EDI at BCcampus: A Snapshot of Today
Our perspectives shape our perceptions, and we recognize we still have much to learn; our opinions and understandings will change as we continue to learn, unlearn, and grow.
“We acknowledge we are sharing from a position of privilege and power and that we do not speak for BCcampus as a whole.”
“It is undeniable that settlers are benefactors of systematic genocide, and the country that many celebrate living in was built on broken promises, children being taken from their families and communities, and stolen land. For non-Indigenous people, it is important to understand and acknowledge the role the Canadian government and organized religion played and continue to play in the systemic oppression of Indigenous people and reflect on our personal responsibilities in working toward reconciliation. Reflection is required but is also not enough. Reconciliation begins with taking concrete action to move us forward in our learning and relationships with Indigenous Peoples and histories.”
— Excerpt from op-ed article written collaboratively by a small team at BCcampus
Equity, diversity, and inclusion (EDI) aren’t milestones — they’re the fundamental components required to create a welcoming culture for everyone. At BCcampus, we are working toward becoming an employer that attracts people interested in improving teaching and learning in B.C., a place where they know they are welcome because of their differences, not in spite of them. We share activities we’re working on so we can repeat what works and learn from what doesn’t. At BCcampus, our approach is “Learning. Doing. Leading,” and with regard to EDI, we’re still in the learning (and unlearning) stage.
Some of the things we have focused on during our journey of unlearning this past fiscal year include:
We acknowledge that the impact of racism is real, interpersonal, institutional, and systemic. We also acknowledge that our country’s current foundation, built and imposed by white people, rests on the dispossession, displacement, and genocide of Indigenous peoples, which continues to this day. At this very moment, racialized people continue to face consistent oppression and marginalization at the hands of colonial structures, institutions, and processes (continued in the BCcampus Anti-Racism Statement).
Last fall BCcampus offered a Book Club Hub for book-club leaders to both share and garner skills in facilitating discussions about the difference between non-racist and anti-racist. We invited book-club leaders and those who would be facilitating such conversations at post-secondary institutions across the province to join our Hub.
Using one of the guide’s exercises in our final synchronous session, participants in the Book Club Hub collaborated to create the following anti-racism statement: BCcampus Anti-Racism Statement [pdf].
How We Make Family: Making Decolonization Personal
Jonathan Orr, project manager for provincial peer training curriculum at BCcampus, wrote a poignant op-ed piece about his personal learnings from time spent on Tsawwassen lands.
“But perhaps these thoughts illustrate the colonial patterns of thinking that got us to this point in the first place: the belief that we can immediately dive in and ‘solve’ a problem permanently so we can check a box and then proceed to ignore the actual people the problem affected. The paternalistic idea that it is up to me as an individual to do this and the arrogance to even consider that. The perfectionist instinct to read, gather facts, and assemble arguments so I can dominate the conversation while emphasizing a sense of urgency and crisis that deliberately makes it difficult to be inclusive or to engage in thoughtful decision-making. The need to be comfortable. To absolve myself.”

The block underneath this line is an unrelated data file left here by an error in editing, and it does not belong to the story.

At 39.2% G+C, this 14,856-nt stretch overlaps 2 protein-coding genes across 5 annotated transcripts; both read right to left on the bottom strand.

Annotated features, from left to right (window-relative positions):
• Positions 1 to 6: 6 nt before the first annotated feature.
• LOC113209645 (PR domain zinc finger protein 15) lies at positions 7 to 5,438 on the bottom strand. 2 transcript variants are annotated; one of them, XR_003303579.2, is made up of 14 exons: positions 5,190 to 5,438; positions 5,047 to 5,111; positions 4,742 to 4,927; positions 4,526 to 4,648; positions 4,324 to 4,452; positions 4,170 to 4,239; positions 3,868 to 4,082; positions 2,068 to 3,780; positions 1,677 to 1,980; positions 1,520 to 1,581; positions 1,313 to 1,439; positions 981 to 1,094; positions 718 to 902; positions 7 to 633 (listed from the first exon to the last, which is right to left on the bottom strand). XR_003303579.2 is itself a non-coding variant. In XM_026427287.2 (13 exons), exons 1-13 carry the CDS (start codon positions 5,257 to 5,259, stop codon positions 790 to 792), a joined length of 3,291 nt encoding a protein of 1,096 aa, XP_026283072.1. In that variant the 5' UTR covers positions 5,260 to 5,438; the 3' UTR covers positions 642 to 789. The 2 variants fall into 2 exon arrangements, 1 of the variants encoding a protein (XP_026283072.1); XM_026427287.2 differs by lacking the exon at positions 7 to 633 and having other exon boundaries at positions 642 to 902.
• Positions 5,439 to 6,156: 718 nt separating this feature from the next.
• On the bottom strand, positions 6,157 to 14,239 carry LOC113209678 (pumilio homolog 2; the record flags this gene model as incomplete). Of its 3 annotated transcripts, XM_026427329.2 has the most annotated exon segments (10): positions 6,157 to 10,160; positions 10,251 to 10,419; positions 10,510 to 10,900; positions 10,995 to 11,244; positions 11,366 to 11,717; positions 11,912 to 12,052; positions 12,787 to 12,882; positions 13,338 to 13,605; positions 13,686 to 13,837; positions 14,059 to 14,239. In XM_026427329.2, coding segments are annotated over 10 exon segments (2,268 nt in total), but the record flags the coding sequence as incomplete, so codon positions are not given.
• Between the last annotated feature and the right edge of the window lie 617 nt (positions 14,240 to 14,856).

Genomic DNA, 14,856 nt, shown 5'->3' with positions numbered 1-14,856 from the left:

A Digital Citizenship Collaboration — Inclusion in Action!
In B.C.’s public post-secondary institutions, adult special education (ASE) programs respond to the needs of a diverse group of learners. Individuals with disabilities or with a combination of barriers to education, employment, or independence, are eligible to enroll in these programs and courses in accordance with institutional guidelines. ASE programs also respond to industry and community needs and relate to local labour market trends.
Christina Cederlof, an associate teaching professor in the Education and Skills Training Program in the Faculty of Education and Social Work at Thompson Rivers University (TRU), along with Helena Prins, an advisor on the BCcampus Learning and Teaching team, and Dr. Matthew Stranach, coordinator of Educational Technologies at TRU, pulled their experience, expertise, and passions together to create a province-wide event with the goal to provide a sense of community for ASE participants and instructors while offering an inclusive and meaningful learning experience on digital citizenship.
The BCcampus team will continue to promote and offer skill development opportunities for instructors that will equip them to create both face-to-face and online learning environments where all students thrive. One of the next steps for instructors who want to deepen their understanding and commitment to inclusive classroom environments is our brand-new two-week FLO Universal Design for Learning (UDL) course, which starts May 3. We also hope to build on the success and learnings of our collaboration with TRU and Selkirk College and offer another ASE symposium in the coming year.